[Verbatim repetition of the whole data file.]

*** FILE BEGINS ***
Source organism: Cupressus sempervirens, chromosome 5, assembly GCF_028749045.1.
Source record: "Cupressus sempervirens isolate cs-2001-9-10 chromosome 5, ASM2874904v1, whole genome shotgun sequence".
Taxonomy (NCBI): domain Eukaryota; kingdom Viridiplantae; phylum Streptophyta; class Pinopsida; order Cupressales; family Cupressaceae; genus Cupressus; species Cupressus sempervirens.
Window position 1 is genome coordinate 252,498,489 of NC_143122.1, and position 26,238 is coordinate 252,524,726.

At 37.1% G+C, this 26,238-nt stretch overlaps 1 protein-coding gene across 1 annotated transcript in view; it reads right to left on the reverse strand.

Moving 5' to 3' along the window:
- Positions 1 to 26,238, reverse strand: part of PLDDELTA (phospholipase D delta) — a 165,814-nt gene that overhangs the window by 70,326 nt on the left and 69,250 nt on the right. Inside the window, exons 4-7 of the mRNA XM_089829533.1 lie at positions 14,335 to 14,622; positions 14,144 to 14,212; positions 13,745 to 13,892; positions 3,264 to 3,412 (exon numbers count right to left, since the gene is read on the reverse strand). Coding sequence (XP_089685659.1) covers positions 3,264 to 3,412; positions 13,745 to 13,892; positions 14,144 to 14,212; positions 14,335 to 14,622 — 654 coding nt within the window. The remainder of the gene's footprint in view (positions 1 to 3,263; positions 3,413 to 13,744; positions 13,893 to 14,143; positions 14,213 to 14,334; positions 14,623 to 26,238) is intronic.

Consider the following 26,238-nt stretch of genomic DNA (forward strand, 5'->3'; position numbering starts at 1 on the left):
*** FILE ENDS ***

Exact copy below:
Source organism: Cupressus sempervirens, chromosome 5, assembly GCF_028749045.1.
Source record: "Cupressus sempervirens isolate cs-2001-9-10 chromosome 5, ASM2874904v1, whole genome shotgun sequence".
Taxonomy (NCBI): domain Eukaryota; kingdom Viridiplantae; phylum Streptophyta; class Pinopsida; order Cupressales; family Cupressaceae; genus Cupressus; species Cupressus sempervirens.
Window position 1 is genome coordinate 252,498,489 of NC_143122.1, and position 26,238 is coordinate 252,524,726.

At 37.1% G+C, this 26,238-nt stretch overlaps 1 protein-coding gene across 1 annotated transcript in view; it reads right to left on the reverse strand.

Moving 5' to 3' along the window:
- Positions 1 to 26,238, reverse strand: part of PLDDELTA (phospholipase D delta) — a 165,814-nt gene that overhangs the window by 70,326 nt on the left and 69,250 nt on the right. Inside the window, exons 4-7 of the mRNA XM_089829533.1 lie at positions 14,335 to 14,622; positions 14,144 to 14,212; positions 13,745 to 13,892; positions 3,264 to 3,412 (exon numbers count right to left, since the gene is read on the reverse strand). Coding sequence (XP_089685659.1) covers positions 3,264 to 3,412; positions 13,745 to 13,892; positions 14,144 to 14,212; positions 14,335 to 14,622 — 654 coding nt within the window. The remainder of the gene's footprint in view (positions 1 to 3,263; positions 3,413 to 13,744; positions 13,893 to 14,143; positions 14,213 to 14,334; positions 14,623 to 26,238) is intronic.

Consider the following 26,238-nt stretch of genomic DNA (forward strand, 5'->3'; position numbering starts at 1 on the left):